Just Received an Inheritance? Be Aware of These 5 Tax Implications

%POST_TITLE% Thumbnail

Navigating the regulations of inheritance tax can add to an already complex and stressful situation for beneficiaries. Whether or not this is your first time paying inheritance tax, knowing the latest in state tax laws can make handling the details a stress-free affair.  

1. Federal vs. State Taxes

In addition to federal tax, each state has various regulations regarding inheritance tax. Iowa, Kentucky, Maryland, Nebraska, New Jersey and Pennsylvania have a local inheritance tax.1 Even if you don’t live in a state that collects inheritance tax, you may not be able to receive the assets tax-free. If the owner of the bequeathed property lived in one of these six states, you could be required to pay taxes before receiving the inheritance. 

However, some beneficiaries might be exempt depending on their relationship. States categorize beneficiaries into three separate classes for exemptions that include Classes A, B and C. Class A is generally described as immediate relations while classes B and C are more distant relations. Those receiving an inheritance can explore their relationship status to the giver to see if they may be eligible for additional tax exemptions. 

2. Maximum Payout

As of 2021, inheritors can receive up to 11.7 million dollars exempted as a beneficiary through an estate.2 This exemption can change based on your relationship with whoever has identified you as their beneficiary. If the inheritance does go through an estate, it can potentially take many years for you to receive the assets.

3. Exemption Transfers

You could receive more than an inheritance depending on your relationship status. If you are receiving an inheritance from your spouse, you could also receive any unused tax exemptions. Your spouse may elect to pass their exemptions to you on a filed estate tax return.2 This is something you both can prepare for in advance as a way to avoid further tax implications.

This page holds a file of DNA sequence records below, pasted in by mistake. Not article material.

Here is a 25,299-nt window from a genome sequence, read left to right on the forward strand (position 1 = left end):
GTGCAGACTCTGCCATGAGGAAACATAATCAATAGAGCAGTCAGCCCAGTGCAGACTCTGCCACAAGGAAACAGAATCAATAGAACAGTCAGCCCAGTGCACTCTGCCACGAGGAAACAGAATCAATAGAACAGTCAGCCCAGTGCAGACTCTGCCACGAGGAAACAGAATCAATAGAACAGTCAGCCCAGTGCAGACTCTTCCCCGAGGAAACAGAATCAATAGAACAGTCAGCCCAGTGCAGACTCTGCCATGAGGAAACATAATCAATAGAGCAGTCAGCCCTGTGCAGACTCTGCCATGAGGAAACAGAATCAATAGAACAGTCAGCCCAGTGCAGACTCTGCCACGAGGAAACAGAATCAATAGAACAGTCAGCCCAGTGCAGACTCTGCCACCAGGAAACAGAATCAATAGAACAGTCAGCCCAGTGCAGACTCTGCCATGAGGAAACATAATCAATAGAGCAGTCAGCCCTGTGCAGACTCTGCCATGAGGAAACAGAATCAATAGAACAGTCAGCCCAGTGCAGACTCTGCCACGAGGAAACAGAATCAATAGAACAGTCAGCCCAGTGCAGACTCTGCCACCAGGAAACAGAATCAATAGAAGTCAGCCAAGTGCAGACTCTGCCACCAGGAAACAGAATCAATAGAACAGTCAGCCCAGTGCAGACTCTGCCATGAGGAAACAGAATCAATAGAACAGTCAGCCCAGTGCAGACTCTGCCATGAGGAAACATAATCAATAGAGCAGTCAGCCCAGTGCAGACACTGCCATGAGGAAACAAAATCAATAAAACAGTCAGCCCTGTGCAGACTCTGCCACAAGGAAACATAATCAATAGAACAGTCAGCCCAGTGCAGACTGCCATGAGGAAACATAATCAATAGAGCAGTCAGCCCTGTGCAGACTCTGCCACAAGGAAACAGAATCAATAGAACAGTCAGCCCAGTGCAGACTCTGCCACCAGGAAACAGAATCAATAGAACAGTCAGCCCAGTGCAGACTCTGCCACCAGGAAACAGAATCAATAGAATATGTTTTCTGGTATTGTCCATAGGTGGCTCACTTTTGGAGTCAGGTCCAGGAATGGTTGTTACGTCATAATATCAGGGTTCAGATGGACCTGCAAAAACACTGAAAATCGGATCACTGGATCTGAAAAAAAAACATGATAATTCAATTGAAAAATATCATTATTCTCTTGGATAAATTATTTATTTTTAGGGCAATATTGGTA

4. Deductibles

Depending on the collective value of the assets, the amount you have to pay in inheritance tax will vary. However, there are deductions beneficiaries can make regarding the amount of taxes on the assets. There are areas in Form 706 from the IRS that allows for deductions including:3 

  • Funeral expenses
  • Debts from the decedent
  • Mortgages/liens
  • Charitable gifts made during your lifetime
  • Bequests to your surviving spouse

As you manage the estate of the deceased and make end-of-life preparations, beneficiaries can keep in mind the various expenses that may arise that can be put towards deductions. Tracking your expenses during this time can allow for fewer taxes being made on the inherited property.

5. Capital Gains Tax

Consequently, the tax you pay on the property and money you’ve inherited could increase even after you’ve paid inheritance tax. Beneficiaries could possibly face additional taxes should the inherited assets increase in value and capital gains tax could be applicable if you should sell the inherited assets. The rate of capital gains tax is generally based on the accumulation of profit you make on such assets.4 Depending on your local state laws, assets such as a stock portfolio that increases in value or is sold at a higher value than when you inherited it could impact your capital gains.

You could owe less in inheritance tax than you think due to your relationship to the giver as well as the overall value and location of the property. Exploring the latest inheritance tax laws can help you avoid certain tax implications that could cause you to owe more than you should. Call us for help with your inheritance and estate planning need today. 352-394-8453 or email us at Wes@ReedFWS.com click here for more information.

  1. https://www.investopedia.com/terms/i/inheritancetax.asp
  2. https://www.irs.gov/businesses/small-businesses-self-employed/estate-tax
  3. https://www.irs.gov/pub/irs-pdf/f706.pdf
  4. https://www.irs.gov/taxtopics/tc409

This content is developed from sources believed to be providing accurate information, and provided by Twenty Over Ten. It may not be used for the purpose of avoiding any federal tax penalties. Please consult legal or tax professionals for specific information regarding your individual situation. The opinions expressed and material provided are for general information, and should not be considered a solicitation for the purchase or sale of any security.